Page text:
A Guide To The Best First Night With Your New Puppy

Make it a night to remember (for all the right reasons).

First night with a new puppy

If you’re worried about the first night with your new puppy, don’t be!

Sure, there might be some growing pains, but if you’re prepared, you’ll be able to handle it much more easily.

To get you the guidance you’ll need, The Dodo reached out to Irith Bloom, a certified professional dog trainer and owner of The Sophisticated Dog in Los Angeles, and Russell Hartstein, a trainer and founder of Fun Paw Care in Los Angeles.

What to expect the first night with your new puppy

How your new puppy will act the first night in his new home will be as unique as he is. He might be super sleepy, or he could be extra hyper — it all depends on his personality and the situation.

“Some puppies are so exhausted from everything they’ve been through (leaving mom and siblings, traveling to a new place, meeting a new family) that they fall asleep right away the first night,” Bloom told The Dodo. “Others seem to feel restless and disoriented, and may cry and whine part of the night.”

Whatever the case, since puppies have such small bladders, you should anticipate waking up in the middle of the night to take him outside to potty a few times — at least for the first few months.

“Even the quietest puppies usually wake up in the middle of the night to potty,” Bloom said. “In other words, that first night may not be the best night’s sleep you’ve ever had.”

“Don’t worry, though — your puppy will adjust in time!” she added.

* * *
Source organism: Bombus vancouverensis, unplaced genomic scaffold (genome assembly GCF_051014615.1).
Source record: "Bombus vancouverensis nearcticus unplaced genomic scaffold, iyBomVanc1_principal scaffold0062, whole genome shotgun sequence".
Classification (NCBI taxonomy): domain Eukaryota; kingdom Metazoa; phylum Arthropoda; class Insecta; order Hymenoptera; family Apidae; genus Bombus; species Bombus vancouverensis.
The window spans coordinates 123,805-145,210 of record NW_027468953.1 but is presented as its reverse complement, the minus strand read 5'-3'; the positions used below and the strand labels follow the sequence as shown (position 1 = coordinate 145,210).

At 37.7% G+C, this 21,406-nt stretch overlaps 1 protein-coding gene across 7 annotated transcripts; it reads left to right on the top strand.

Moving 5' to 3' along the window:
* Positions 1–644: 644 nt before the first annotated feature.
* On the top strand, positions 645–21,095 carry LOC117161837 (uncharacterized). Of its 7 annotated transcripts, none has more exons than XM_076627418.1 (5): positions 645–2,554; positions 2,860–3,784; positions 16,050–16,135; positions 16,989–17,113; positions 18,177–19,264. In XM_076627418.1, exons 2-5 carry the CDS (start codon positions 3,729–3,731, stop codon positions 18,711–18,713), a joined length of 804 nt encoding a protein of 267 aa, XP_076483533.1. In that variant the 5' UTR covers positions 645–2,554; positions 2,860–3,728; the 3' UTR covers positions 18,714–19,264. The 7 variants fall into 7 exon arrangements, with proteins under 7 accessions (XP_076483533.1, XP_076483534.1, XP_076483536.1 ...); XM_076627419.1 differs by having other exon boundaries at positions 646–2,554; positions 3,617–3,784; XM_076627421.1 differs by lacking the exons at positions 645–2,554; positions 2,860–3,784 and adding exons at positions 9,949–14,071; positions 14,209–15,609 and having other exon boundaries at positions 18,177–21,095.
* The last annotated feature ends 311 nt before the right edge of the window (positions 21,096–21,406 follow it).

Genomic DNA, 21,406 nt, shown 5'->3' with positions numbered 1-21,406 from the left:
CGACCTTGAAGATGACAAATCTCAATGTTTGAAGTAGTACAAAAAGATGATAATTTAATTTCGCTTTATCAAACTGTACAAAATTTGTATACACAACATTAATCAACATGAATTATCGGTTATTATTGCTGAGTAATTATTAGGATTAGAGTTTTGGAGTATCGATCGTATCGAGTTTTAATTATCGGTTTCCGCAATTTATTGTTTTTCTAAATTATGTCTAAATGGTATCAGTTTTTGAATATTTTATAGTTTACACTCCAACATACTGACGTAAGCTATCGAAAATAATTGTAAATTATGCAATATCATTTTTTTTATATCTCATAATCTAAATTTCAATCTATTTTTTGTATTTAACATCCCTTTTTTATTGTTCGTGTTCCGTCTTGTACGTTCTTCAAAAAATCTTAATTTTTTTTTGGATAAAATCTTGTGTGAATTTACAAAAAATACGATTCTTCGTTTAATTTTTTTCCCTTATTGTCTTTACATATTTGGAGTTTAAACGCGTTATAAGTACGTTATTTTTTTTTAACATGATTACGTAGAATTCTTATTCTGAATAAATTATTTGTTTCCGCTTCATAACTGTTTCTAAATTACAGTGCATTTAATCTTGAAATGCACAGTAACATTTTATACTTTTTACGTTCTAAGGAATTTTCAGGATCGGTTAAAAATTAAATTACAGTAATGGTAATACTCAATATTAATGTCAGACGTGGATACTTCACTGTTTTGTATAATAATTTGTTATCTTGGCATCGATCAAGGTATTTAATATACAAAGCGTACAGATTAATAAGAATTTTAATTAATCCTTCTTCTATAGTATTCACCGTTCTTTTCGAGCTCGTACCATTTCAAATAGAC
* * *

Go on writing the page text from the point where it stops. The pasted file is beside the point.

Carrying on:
Checklist for the first night with your new puppy

The key to a successful first night is making sure you’re prepared. Here’s what you’ll need (and need to know) for a smooth transition.

Get all the puppy supplies

Once you have your pup, you’ll definitely have your hands full, and it won’t be easy leaving your puppy for a quick trip to the store — so it’s super important you have supplies on hand before bringing your dog home.

First, the basics: When you get to the shelter or foster home to pick up your puppy, make sure you have a leash, a dog harness, poop bags and a chew toy for the car ride.

A harness that attaches to the car’s seat belt is a great choice for a first harness because it will keep your new puppy safe on his first trip home, and on all the fun trips you’ll take in the future.

Try Kurgo’s crash-tested car safety harness from Amazon for $39.95

At home, there are some other things you should already have on hand before your puppy sets a paw through the door. Here’s what else should be on your new-puppy checklist:

  1. Dog pen or gate
  2. Dog crate
  3. Puppy food
  4. Dog bed
  5. Leash
  6. Collar and ID tag
  7. Food bowl, water bowl and food toys


When choosing a harness and leash for your dog, “always avoid aversive and punitive dog training equipment such as prong collars, choke chains and vibration/electric collars,” Harstein said. These training tools can hurt your dog and teach him fearful behaviors.

Start potty training right away

Potty training should start the moment your puppy walks through the door.

Right away, you should place your puppy in a dog pen. “Do not give your puppy a full run of the house,” Hartstein told The Dodo. “Dogs are time-intensive, not space-intensive, and if you give your dog a lot of space, they will have potty training mistakes, and it will set them back on their way to potty training success.”

Plan on taking your new puppy outside on a leash to potty every 30 minutes or so, Bloom said. And make sure to reward your puppy each and every time he potties outside, so he knows he’s doing it right.

If your puppy needs to potty in the middle of the night, you’ll have to bite the bullet and take him out. Puppies can hold their bladders for as many hours as they are months old, so you can expect to make quite a few of these trips in the middle of the night with your puppy.